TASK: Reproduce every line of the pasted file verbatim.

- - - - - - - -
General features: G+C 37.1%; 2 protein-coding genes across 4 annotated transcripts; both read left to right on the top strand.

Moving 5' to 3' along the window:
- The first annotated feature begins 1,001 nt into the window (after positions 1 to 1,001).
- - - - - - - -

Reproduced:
General features: G+C 37.1%; 2 protein-coding genes across 4 annotated transcripts; both read left to right on the top strand.

Moving 5' to 3' along the window:
- The first annotated feature begins 1,001 nt into the window (after positions 1 to 1,001).